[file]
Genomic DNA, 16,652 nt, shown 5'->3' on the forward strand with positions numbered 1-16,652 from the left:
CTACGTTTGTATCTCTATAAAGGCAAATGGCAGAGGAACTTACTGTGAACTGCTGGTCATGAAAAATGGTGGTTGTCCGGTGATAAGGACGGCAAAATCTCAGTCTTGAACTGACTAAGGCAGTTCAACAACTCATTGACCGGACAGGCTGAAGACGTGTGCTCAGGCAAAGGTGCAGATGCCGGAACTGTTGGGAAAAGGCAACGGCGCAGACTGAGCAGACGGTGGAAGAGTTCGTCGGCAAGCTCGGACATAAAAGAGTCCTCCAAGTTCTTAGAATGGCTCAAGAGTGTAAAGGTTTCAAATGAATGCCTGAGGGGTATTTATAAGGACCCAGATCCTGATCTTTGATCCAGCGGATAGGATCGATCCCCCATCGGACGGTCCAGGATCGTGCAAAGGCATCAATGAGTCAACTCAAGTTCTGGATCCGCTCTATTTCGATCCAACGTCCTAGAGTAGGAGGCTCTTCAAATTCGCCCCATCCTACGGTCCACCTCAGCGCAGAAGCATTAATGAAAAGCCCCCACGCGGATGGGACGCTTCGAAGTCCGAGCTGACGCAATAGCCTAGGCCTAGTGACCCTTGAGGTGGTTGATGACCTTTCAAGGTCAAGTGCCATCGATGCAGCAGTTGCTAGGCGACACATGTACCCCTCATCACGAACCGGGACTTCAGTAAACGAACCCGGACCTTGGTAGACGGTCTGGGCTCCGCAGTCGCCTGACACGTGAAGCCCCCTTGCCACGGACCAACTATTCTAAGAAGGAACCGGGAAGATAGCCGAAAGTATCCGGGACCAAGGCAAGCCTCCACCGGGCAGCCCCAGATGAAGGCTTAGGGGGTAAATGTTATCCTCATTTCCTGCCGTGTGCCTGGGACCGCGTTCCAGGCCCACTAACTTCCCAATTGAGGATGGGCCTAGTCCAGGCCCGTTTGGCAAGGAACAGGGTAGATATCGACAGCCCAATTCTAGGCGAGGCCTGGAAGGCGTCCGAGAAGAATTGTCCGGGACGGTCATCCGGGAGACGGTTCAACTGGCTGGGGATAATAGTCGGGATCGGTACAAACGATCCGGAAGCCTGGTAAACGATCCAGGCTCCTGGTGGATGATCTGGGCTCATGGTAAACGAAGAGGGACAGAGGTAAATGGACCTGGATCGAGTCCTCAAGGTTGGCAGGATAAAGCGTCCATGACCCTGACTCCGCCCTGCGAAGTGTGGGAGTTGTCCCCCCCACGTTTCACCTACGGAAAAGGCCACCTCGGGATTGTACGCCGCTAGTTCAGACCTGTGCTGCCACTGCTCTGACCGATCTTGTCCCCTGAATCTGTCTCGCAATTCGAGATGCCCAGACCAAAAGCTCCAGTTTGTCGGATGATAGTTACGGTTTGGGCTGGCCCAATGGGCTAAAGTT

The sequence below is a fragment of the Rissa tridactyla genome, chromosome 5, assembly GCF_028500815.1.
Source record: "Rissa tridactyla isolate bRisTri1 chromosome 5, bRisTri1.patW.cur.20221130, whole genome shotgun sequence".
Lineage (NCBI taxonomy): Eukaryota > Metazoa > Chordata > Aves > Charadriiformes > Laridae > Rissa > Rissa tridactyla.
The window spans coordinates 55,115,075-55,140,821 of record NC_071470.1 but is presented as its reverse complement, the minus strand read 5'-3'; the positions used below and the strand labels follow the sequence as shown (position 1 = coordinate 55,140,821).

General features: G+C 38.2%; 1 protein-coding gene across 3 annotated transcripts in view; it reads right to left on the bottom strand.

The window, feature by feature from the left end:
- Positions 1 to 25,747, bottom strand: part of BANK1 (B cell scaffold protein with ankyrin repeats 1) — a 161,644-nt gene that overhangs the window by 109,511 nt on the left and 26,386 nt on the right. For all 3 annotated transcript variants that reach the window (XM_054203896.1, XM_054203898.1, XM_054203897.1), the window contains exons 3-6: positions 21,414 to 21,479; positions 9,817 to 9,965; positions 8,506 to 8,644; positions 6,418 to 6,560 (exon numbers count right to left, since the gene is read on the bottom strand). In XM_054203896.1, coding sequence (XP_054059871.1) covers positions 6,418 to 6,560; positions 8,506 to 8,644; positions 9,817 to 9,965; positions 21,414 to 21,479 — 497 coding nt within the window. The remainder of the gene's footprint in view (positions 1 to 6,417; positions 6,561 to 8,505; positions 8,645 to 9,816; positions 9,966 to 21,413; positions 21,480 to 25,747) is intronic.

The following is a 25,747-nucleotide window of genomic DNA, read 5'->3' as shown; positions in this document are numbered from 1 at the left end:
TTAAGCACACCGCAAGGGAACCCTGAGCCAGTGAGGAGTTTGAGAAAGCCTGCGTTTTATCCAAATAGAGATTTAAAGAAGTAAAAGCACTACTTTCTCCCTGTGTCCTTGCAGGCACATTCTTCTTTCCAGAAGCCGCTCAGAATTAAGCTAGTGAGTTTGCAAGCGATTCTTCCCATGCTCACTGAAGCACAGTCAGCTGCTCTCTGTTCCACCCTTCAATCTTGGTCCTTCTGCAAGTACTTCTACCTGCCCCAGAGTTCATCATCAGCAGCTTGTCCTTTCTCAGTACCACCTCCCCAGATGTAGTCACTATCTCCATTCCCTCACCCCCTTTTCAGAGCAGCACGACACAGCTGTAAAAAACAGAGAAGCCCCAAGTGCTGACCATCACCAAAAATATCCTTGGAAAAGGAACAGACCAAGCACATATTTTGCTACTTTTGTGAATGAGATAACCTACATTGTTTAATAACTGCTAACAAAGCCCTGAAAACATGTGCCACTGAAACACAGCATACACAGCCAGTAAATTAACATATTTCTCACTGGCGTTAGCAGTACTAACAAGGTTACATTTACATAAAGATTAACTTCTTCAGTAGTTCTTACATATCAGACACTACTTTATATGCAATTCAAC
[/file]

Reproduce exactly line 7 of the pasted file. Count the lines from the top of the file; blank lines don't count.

General features: G+C 38.2%; 1 protein-coding gene across 3 annotated transcripts in view; it reads right to left on the bottom strand.